Previously we’ve compiled evidence that high-intensity athletic efforts are significantly more aerobic than once thought. Such evidence reveals that high-intensity efforts as short as six seconds can become significantly aerobic, and single max. efforts lasting less than one minute can be predominantly aerobic (i.e. more than 50% of the ATP is supplied by the aerobic system). While the evidence demonstrates a significant, progressive shift towards greater aerobic contribution during interval repeats, it also reveals the crossover from dominant anaerobic to dominant aerobic energy production can occur within the first 30 seconds of intense activity (correcting the old misconception that aerobic energy dominance requires several minutes or more and/or sub-maximal intensity). Together, this body of evidence suggests that short-duration, high-intensity training can deliver tremendous aerobic and endurance benefits because the training itself can be highly aerobic.
Adding to the evidence, we highlight below two separate studies that evaluated energy system contribution to maximal effort running of various short and middle distances. Two separate research groups conducted these studies independently and arrived at remarkably similar results.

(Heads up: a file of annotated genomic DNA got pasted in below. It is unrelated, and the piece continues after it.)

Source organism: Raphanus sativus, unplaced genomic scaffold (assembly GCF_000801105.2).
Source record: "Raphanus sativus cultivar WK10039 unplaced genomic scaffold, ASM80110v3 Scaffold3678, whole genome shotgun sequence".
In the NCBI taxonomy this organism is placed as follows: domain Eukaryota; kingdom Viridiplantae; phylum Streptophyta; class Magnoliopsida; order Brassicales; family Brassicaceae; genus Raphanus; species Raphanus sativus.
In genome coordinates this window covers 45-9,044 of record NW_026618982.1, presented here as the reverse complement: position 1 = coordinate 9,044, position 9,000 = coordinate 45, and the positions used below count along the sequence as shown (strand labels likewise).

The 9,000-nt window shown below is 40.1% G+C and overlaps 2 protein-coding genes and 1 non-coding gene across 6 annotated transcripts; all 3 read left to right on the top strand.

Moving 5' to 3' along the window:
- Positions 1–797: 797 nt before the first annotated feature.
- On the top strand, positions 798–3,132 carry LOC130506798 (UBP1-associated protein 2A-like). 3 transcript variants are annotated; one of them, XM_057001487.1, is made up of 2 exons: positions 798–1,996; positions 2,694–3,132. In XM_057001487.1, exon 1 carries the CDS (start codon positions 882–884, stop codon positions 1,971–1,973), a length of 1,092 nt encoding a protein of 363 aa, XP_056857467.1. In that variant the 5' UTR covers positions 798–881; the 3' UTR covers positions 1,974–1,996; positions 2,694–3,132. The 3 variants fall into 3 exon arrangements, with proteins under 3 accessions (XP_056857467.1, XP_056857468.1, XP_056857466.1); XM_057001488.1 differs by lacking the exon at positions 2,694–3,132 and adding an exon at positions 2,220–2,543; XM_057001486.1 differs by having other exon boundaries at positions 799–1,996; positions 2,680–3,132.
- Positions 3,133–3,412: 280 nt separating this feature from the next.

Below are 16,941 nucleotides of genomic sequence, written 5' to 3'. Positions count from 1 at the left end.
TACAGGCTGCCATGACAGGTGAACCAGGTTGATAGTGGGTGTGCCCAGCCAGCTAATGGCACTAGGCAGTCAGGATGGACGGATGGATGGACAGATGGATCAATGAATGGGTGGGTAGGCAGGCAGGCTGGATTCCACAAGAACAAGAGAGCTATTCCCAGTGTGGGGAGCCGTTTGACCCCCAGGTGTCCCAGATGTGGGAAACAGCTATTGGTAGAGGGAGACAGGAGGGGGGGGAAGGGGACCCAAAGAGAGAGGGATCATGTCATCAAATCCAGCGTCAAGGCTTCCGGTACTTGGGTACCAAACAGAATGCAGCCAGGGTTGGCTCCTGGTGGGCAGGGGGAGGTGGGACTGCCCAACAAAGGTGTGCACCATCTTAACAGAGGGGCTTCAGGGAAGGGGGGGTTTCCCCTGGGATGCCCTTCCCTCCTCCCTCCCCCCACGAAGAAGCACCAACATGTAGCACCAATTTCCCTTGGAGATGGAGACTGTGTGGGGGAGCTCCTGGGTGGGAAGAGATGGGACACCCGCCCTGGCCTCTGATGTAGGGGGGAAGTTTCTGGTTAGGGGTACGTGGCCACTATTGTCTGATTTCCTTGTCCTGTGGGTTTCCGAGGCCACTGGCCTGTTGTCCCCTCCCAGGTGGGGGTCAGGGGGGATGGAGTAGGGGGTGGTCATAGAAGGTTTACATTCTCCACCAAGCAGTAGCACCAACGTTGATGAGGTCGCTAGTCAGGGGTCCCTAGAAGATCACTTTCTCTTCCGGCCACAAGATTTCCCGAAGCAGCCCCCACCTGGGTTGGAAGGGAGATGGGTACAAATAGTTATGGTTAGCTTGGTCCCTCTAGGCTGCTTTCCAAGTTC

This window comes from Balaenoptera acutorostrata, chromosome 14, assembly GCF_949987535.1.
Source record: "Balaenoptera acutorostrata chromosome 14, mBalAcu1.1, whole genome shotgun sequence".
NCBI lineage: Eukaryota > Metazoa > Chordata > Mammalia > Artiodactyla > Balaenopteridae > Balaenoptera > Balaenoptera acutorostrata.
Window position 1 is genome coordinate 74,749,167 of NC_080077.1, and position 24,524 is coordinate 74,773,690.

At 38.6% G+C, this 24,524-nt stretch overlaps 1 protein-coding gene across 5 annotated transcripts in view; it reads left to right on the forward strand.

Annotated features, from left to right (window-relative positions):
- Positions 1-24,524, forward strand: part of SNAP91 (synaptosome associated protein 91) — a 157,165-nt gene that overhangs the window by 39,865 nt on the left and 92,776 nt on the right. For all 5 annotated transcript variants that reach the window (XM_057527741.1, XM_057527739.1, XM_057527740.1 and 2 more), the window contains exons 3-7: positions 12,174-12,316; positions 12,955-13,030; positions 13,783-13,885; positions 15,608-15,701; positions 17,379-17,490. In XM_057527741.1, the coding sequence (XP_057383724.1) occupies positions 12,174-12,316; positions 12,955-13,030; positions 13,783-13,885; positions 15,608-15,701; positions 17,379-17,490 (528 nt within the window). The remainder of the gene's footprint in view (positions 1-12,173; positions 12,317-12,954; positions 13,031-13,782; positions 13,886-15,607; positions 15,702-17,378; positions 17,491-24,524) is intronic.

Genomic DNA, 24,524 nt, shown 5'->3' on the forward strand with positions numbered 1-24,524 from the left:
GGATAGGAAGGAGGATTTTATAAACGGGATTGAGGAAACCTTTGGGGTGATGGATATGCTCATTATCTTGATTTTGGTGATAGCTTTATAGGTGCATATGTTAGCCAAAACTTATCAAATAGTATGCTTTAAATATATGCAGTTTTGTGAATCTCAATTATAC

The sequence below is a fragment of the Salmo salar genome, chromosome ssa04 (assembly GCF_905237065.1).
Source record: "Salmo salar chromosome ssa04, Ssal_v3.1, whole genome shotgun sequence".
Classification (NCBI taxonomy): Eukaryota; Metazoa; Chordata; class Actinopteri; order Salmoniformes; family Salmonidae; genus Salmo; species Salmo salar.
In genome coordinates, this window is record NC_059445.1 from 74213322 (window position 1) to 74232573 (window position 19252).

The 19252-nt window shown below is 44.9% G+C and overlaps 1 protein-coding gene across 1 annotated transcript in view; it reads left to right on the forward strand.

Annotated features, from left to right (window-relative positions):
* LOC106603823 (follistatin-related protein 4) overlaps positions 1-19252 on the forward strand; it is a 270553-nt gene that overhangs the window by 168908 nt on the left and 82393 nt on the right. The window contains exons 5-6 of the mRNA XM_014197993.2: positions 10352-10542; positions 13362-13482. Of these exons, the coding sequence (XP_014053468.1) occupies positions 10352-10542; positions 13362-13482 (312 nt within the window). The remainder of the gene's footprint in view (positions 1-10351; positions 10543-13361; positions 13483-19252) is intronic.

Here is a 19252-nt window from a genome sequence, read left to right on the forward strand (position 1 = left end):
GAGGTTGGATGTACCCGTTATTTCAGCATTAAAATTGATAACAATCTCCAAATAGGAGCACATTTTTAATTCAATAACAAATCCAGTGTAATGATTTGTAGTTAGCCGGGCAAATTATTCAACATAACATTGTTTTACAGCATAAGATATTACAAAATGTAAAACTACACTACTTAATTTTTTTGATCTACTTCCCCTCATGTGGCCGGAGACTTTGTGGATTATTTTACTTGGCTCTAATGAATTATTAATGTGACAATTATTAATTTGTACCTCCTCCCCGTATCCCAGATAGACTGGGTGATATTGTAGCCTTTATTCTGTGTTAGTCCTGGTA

Spencer and Gastin (2001)
In 2001, Matt Spencer and Paul Gastin analyzed energy system contribution to single, maximal-effort 200, 400, 800, and 1500 meter runs (See “Energy System Contribution During 200- to 1500-m Running in Highly Trained Athletes” (PDF)). They used 20 highly trained males, all of whom had competed at state, national, and/or international competition, each of whom were specialists in one of the distances to be tested. Each specialist was tested in their specialty distance only. The tests were conducted on a treadmill, set at 1% gradient to simulate the supposed energy cost of outdoor running. Energy system contribution was determined by measuring expired gases from the breath of the tested subjects while they ran.